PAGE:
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Princess Effects in Dress.—These ars being modified by trimming, much more decoration being introduced at the back. Satin embroidery often forms a yoke trimming, cut in deep points, with depending tassels. The panels of the skirt are embroidered. Transparent yokes and sleeves are worn now. and will, it is said, be worn in the future. Side trimming on princess dresses ana cloaks are essential.

Scarves. —There is so much art in wearing it that no wonder the unskilled are chary in adopting it. Many a dull gown is brightened by a scarf of bright colours; pale green is a favourite tint, and many are edged ■with fringed gold. A blue scarf on a wnite and silver gown is singularly pretty. With the fashionable narrow dresses, these give a very desirable flow and grace, but they want wearing, and this should be studied before the glass, and tliough the pose should apparently be one of carelese grace, a well-hidden pin should keep them in the right place. The sheer handkerchief linen blouse has a provoking way of going into holes just below the collar band long before the rest of the garment begins to show signs of wear. Of course, even the most pa ins'taking darning will destroy the daintiness of such a blouse when the mending must be in such a conspicuous place. One clever lvoman has hit upon the notion of setting into such shirtwaists the fine linen handkerchiefs which come with small border embroideries just above the narrow hem. The handkerchief, with the hem carefully cut away, may best set into the blouse with the points coming at back and front and on the shoulder seams. A sufficient 3pace is cut away for the insertion of the collar band, and a neat hem or facing finishes fhe opening at back or front.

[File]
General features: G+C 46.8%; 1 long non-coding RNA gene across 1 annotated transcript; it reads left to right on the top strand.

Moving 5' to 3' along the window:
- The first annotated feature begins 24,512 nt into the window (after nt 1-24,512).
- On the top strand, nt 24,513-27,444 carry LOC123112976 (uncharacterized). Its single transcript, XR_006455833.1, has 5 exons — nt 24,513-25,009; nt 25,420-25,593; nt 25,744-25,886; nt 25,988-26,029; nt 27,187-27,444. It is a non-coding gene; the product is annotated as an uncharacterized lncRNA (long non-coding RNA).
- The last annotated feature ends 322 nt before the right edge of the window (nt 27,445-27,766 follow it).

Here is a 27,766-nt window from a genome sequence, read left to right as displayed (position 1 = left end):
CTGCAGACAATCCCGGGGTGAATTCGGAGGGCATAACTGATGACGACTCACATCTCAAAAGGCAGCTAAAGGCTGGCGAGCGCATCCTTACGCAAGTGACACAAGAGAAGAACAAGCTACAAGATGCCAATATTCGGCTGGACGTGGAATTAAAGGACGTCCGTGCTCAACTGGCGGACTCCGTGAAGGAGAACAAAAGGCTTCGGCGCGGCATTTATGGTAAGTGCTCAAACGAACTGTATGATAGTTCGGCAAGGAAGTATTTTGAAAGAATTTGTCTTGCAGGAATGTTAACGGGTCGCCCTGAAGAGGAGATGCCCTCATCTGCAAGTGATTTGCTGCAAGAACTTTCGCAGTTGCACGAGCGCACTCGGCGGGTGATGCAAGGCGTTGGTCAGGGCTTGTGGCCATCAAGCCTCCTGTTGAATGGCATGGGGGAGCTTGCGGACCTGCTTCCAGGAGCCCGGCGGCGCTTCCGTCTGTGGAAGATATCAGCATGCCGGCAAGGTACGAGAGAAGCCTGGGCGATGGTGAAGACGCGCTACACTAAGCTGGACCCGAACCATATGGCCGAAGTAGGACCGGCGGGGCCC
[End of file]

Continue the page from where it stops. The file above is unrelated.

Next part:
Gown of old rose cloth sko'.ving the new corsage fitted smoothly over the bust The frock worn by the child U of pale blue serge with embroidery collar.

In Paris the new dresses have nearly all a quasi-pinaiore corsage without a hint of fulness, except where it drcopa a little over the belt. The material has a perfectly .square effect, being drawn in a smooth, unwiinkled fashion over the bust, and rather increasing the appearance of width ev-en where a slight fi<mr e is concerned. The line is broken above the waist by the few narrow folds of"the ceinture, and from these the jupe i≤ moulded u>" the form, the backpieoe being supplied by a plain panel seamed on to ii.

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Bibliographic details

FASHION NOTES., Auckland Star, Volume XL, Issue 83, 7 April 1909

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FASHION NOTES. Auckland Star, Volume XL, Issue 83, 7 April 1909